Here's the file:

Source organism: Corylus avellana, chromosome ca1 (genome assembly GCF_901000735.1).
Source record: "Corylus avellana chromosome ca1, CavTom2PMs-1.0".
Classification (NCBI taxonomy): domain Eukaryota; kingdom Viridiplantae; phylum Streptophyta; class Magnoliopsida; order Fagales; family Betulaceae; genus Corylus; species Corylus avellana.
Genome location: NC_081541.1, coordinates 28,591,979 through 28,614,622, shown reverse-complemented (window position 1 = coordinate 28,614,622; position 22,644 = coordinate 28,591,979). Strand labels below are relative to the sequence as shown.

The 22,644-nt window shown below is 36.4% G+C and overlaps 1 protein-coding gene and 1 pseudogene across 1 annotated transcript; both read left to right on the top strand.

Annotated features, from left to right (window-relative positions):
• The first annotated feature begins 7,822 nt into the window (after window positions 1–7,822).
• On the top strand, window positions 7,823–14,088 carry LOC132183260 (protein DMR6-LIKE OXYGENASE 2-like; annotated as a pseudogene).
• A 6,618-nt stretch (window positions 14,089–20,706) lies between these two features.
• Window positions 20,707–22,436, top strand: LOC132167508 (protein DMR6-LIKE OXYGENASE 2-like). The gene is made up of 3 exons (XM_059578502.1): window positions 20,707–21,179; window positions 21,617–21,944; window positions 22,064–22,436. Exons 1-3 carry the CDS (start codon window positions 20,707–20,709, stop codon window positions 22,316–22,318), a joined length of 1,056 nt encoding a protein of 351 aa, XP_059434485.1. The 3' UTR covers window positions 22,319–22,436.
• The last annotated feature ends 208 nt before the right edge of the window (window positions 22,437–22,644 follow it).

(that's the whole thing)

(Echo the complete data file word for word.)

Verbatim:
Source organism: Corylus avellana, chromosome ca1 (genome assembly GCF_901000735.1).
Source record: "Corylus avellana chromosome ca1, CavTom2PMs-1.0".
Classification (NCBI taxonomy): domain Eukaryota; kingdom Viridiplantae; phylum Streptophyta; class Magnoliopsida; order Fagales; family Betulaceae; genus Corylus; species Corylus avellana.
Genome location: NC_081541.1, coordinates 28,591,979 through 28,614,622, shown reverse-complemented (window position 1 = coordinate 28,614,622; position 22,644 = coordinate 28,591,979). Strand labels below are relative to the sequence as shown.

The 22,644-nt window shown below is 36.4% G+C and overlaps 1 protein-coding gene and 1 pseudogene across 1 annotated transcript; both read left to right on the top strand.

Annotated features, from left to right (window-relative positions):
• The first annotated feature begins 7,822 nt into the window (after window positions 1–7,822).
• On the top strand, window positions 7,823–14,088 carry LOC132183260 (protein DMR6-LIKE OXYGENASE 2-like; annotated as a pseudogene).
• A 6,618-nt stretch (window positions 14,089–20,706) lies between these two features.
• Window positions 20,707–22,436, top strand: LOC132167508 (protein DMR6-LIKE OXYGENASE 2-like). The gene is made up of 3 exons (XM_059578502.1): window positions 20,707–21,179; window positions 21,617–21,944; window positions 22,064–22,436. Exons 1-3 carry the CDS (start codon window positions 20,707–20,709, stop codon window positions 22,316–22,318), a joined length of 1,056 nt encoding a protein of 351 aa, XP_059434485.1. The 3' UTR covers window positions 22,319–22,436.
• The last annotated feature ends 208 nt before the right edge of the window (window positions 22,437–22,644 follow it).